Buzzfeed has posted a transcript of a 2014 talk that Trump strategist Steve Bannon gave to a meeting of the Human Dignity Institute, an effort to promote Christian faith in European politics.
Bannon’s main target is “crony capitalism,” which was most obviously manifest in the bailout of the banks after the 2008 bubble burst. No one was held responsible, no one was prosecuted. That was the moment, he thinks, when ordinary people realized that neither the political nor the financial system cared about them at all. Bannon sounds for all the world like a recent Democratic candidate for President: “the financial crisis . . . is really driven I believe by the greed, much of it driven by the greed of the investment banks.” The bailouts were “absolutely outrageous” because they “bailed out a group of shareholders and executives who were specifically accountable. The shareholders were accountable for one simple reason: They allowed this to go wrong without changing management.” And these accountable parties were bailed out by “middle-class taxpayers, people that are working-class people, right, people making incomes under $50,000 and $60,000, it was the burden of those taxpayers, right, that bailed out the elites.”
For Bannon, the deep problem with crony capitalism is that it detaches economic life from its foundations in Judeo-Christian beliefs: “if you look at the leaders of capitalism at that time, when capitalism was I believe at its highest flower and spreading its benefits to most of mankind, almost all of those capitalists were strong believers in the Judeo-Christian West. They were either active participants in the Jewish faith, they were active participants in the Christians’ faith, and they took their beliefs, and the underpinnings of their beliefs was manifested in the work they did.” This earlier form of religiously-founded capitalism generated enormous wealth and raised up a middle class.
Today’s capitalism enriches the few, but inequality isn’t the most fundamental problem. Bannon thinks the root problem is “a form of capitalism that is taken away from the underlying spiritual and moral foundations of Christianity and, really, Judeo-Christian belief.” This is evident in “state-sponsored capitalism” in China and Russia. This is the kind of capitalism that Francis I witnessed in Argentina and the kind of capitalism he opposes. It is “a brutal form of capitalism that is really about creating wealth and creating value for a very small subset of people.” Detached from the guidance of Christian faith, crony capitalism sets up “a different set of rules for the people that make the rules.”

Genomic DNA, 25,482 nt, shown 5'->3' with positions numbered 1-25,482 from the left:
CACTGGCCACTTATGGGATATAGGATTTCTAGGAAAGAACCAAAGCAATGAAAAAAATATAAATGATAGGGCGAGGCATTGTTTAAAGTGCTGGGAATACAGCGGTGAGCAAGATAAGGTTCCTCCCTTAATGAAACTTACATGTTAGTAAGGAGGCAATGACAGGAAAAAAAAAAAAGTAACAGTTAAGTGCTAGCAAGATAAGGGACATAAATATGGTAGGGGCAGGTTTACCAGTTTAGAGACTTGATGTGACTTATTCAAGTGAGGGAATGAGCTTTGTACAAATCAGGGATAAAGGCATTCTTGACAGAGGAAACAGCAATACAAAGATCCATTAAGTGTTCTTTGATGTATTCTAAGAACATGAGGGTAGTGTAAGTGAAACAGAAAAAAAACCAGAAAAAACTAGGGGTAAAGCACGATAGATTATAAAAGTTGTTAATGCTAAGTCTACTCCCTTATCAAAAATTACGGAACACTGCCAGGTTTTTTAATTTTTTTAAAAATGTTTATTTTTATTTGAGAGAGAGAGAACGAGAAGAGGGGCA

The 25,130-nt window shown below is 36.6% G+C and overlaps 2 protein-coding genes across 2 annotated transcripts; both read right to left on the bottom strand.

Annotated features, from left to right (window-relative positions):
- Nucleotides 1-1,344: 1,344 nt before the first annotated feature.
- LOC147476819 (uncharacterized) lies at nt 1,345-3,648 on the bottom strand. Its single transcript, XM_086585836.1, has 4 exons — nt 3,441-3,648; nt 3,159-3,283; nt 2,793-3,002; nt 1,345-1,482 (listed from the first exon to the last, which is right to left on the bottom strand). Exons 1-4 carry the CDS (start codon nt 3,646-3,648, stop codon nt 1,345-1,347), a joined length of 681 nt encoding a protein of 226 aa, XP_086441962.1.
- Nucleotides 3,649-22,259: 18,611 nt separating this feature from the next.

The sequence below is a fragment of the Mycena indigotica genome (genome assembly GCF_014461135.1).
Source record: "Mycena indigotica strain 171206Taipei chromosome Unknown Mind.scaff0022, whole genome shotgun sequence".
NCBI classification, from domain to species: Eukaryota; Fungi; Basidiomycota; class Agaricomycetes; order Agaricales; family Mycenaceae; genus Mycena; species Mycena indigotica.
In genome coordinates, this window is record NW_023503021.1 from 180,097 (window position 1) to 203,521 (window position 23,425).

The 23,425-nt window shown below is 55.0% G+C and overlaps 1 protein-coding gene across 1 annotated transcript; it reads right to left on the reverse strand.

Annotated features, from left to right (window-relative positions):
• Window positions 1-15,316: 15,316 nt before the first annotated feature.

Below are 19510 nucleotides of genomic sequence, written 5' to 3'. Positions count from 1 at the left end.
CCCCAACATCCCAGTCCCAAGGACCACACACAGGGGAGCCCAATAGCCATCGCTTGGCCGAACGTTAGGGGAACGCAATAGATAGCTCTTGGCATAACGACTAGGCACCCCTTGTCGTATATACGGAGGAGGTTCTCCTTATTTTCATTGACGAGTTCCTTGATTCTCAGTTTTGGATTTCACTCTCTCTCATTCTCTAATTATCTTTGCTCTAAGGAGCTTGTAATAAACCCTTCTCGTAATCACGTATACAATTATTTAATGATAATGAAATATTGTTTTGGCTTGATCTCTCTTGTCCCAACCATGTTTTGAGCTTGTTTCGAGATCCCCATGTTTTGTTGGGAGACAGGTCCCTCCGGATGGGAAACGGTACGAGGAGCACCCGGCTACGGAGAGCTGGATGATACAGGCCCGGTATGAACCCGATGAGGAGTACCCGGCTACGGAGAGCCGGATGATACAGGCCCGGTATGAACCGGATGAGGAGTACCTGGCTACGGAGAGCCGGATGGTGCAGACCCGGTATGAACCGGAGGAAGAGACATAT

Bannon thinks that “the Ayn Rand or Objectivist School of libertarian capitalism” has the same basic problem. Sounding like a Catholic personalist philosopher, Bannon condemns a capitalism that “looks to make people commodities, and to objectify people, and to use them almost—as many of the precepts of Marx—and that is a form of capitalism, particularly to a younger generation [that] they’re really finding quite attractive.” Christians in business and finance should be guided by a set of theological/ethical questions: “What is the purpose of whatever I’m doing with this wealth? What is the purpose of what I’m doing with the ability that God has given us, that divine providence has given us to actually be a creator of jobs and a creator of wealth?”
I’m not a fan of Breitsnark News. And Bannon doesn’t convince me that “strong countries and strong nationalist movements in countries make strong neighbors.” Bannon doesn’t reckon with the potential evils of nationalist movements. If capitalism becomes corrosive when detached from Judeo-Christian moorings, so does secular nationalism, which easily slips into a substitute religion, sometimes an aggressively violent one.
It’s clear from the transcript, though, that Bannon’s worldview is religious not racist. Only someone who takes “Judeo-Christian” as a code phrase for “white” would think otherwise. In short: It’s the religion, stupid.